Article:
To upgrade or not to upgrade, that is the question many a smartphone owner has mulled.
After all, an older device may struggle to run the latest apps optimized for newer hardware. Or you might find your phone doesn't keep its battery charge as long as it used to. Or perhaps your screen has cracked, and you keep putting off fixing it.
Regardless of the reason, if your smartphone has seen better days and it's something you rely on daily, perhaps now is the time to invest in something shiny and new. The good news is you don't need to pay upwards of $1,400 for a Samsung Galaxy S20 Ultra 5G or up to $1,500 for an Apple iPhone 11 Pro Max.
You can score a great device for less than a third of that or even less if you're willing to trade in your old smartphone, as many carriers and retailers offer. Just remember to properly delete your data first. Sure, you may be sacrificing a few features for the less expensive models, but you just might be surprised at what you can get without taking out a second mortgage on your home.
Before we discuss a few smartphone options that won't break the bank, some conspiracy theorists claim smartphone manufacturers purposely make your old devices stop working so you'll be forced to buy a new one.
This isn't true. Companies such as Samsung, the largest smartphone maker in the world, and Apple, No. 3 last year behind Chinese manufacturer Huawei, wouldn't benefit from a practice that would taint its brand by crippling their users’ experiences. Not only could this lead to bad press and negative comments on social media, but unhappy customers might switch brands.
That said, in late 2017 Apple admitted it used software updates to slow down older iPhones because the devices, which have older lithium-ion batteries, could randomly and suddenly shut down. Consider slower performance the lesser of two evils, if you will.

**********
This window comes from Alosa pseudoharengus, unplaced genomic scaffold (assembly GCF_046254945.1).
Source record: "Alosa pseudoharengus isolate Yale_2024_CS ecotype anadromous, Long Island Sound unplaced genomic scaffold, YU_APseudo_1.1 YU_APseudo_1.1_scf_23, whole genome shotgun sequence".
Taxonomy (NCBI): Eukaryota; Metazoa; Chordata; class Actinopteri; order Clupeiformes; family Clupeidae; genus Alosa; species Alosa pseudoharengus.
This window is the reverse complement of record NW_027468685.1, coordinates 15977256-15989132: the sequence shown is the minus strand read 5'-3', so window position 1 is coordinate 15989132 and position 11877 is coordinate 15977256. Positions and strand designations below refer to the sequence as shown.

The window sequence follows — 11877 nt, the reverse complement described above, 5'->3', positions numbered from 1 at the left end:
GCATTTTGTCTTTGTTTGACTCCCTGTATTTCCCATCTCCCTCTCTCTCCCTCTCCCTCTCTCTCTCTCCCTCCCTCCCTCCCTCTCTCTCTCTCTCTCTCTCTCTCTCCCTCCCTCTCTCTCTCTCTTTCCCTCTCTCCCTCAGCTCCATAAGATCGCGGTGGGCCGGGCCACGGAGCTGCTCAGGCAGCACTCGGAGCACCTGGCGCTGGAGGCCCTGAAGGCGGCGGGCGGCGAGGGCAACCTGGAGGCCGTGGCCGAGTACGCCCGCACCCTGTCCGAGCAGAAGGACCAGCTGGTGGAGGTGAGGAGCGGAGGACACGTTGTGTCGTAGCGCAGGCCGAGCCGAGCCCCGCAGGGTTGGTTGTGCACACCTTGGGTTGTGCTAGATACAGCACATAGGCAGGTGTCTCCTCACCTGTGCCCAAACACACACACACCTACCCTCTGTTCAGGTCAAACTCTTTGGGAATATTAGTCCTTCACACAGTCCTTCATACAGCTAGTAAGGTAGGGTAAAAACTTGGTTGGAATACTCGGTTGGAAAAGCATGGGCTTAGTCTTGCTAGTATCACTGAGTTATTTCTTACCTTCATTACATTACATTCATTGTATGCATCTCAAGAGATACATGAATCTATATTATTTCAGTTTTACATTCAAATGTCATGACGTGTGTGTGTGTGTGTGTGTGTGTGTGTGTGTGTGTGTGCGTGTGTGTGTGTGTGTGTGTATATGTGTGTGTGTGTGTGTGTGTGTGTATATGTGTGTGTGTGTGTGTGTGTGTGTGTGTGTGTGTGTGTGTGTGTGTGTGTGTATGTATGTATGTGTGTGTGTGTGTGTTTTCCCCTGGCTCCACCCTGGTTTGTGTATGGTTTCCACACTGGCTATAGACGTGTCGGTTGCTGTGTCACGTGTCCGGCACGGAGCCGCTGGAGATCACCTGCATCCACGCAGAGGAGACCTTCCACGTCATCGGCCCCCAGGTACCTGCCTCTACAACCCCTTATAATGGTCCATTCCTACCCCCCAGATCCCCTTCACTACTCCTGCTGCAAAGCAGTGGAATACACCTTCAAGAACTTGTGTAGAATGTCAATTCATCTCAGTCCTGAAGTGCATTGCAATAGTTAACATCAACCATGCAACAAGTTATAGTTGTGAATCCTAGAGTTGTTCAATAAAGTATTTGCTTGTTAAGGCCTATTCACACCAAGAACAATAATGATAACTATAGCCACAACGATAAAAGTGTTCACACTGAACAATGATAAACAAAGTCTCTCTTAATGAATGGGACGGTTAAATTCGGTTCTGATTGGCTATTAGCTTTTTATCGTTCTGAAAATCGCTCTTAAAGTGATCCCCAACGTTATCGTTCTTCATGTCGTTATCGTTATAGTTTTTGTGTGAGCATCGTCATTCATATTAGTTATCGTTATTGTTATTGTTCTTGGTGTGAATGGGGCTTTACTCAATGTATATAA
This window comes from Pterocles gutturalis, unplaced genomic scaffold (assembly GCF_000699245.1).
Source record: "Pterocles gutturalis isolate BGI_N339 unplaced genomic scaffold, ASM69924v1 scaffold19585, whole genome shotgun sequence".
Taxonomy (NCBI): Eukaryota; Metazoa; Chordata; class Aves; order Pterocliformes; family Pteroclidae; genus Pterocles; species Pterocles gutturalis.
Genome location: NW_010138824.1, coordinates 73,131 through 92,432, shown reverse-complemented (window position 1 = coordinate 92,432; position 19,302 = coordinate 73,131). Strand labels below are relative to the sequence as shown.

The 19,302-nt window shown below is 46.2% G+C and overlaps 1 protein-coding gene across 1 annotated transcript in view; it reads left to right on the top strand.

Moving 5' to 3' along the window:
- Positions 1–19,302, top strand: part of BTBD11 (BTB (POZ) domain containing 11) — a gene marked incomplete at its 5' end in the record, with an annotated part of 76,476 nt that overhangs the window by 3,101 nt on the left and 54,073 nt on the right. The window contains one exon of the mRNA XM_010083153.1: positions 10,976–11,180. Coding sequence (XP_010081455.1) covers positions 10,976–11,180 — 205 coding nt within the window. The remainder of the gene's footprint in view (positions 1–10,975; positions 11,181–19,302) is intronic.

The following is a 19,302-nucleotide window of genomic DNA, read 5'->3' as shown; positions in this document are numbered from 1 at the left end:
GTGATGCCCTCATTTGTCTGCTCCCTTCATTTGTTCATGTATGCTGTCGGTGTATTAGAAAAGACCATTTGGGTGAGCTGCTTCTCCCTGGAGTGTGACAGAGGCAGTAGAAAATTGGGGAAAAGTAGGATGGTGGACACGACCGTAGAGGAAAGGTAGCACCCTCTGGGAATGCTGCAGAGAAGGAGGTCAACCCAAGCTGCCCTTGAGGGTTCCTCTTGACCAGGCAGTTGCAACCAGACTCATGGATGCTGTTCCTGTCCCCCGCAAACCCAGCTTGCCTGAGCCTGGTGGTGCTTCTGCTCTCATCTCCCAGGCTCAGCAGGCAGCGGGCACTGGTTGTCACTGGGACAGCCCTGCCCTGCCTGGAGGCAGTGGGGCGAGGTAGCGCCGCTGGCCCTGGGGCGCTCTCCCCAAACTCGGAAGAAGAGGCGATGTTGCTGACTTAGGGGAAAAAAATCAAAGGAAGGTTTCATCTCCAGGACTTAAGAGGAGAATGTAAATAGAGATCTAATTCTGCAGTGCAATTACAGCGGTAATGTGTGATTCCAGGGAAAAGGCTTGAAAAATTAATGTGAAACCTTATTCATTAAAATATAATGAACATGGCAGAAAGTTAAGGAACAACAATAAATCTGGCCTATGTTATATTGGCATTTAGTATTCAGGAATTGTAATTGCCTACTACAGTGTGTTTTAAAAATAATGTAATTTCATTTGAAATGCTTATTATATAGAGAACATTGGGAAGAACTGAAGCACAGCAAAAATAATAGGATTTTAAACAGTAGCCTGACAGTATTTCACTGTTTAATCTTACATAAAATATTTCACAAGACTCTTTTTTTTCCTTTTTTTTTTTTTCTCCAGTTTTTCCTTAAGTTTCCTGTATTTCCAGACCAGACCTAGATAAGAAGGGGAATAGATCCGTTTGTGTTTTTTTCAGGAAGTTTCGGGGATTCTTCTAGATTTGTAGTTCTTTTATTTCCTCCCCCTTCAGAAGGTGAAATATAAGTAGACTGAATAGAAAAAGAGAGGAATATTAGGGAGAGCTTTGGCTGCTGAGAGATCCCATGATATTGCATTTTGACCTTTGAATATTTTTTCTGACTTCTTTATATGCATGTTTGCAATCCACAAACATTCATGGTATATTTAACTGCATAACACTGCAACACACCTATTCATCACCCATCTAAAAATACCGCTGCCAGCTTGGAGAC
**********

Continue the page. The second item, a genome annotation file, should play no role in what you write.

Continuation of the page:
Still, Apple agreed to pay up to $500 million to owners of the iPhones as part of a class-action lawsuit. Plus the company offered battery replacements for $29 instead of $79 each. Apple also has set up a support page with tips to maximizing the battery performance of your iPhone.
Samsung also maintains that “planned obsolescence” is not part of its design philosophy and that its upgrade cycle is becoming longer and longer; therefore, people don't need to upgrade as often as they used to. Like Apple, Samsung says it continues to support older phones with regular operating system updates and monthly security patches.
OK, so what to buy?
We're assuming that you've already determined your favorite operating system: Android or Apple.
If you don't have a lot of money to spend on Apple's top-of-the-line iPhone 11 family, the iPhone SE is a desirable alternative for as low as $399. The iPhone SE borrows many of the iPhone 11's features, including a stellar camera that also can shoot well in low light; 4K video at a smooth 60 frames per second; the A13 Bionic chip, billed as the fastest chip in a smartphone; and access to Apple services such as Apple Arcade, Apple Music, Apple TV and countless apps.
Also worth noting are the myriad accessibility features with iOS, Apple's mobile operating system, including a built-in screen magnifier, text to voice that reads content to you and support for iPhone-certified hearing aids.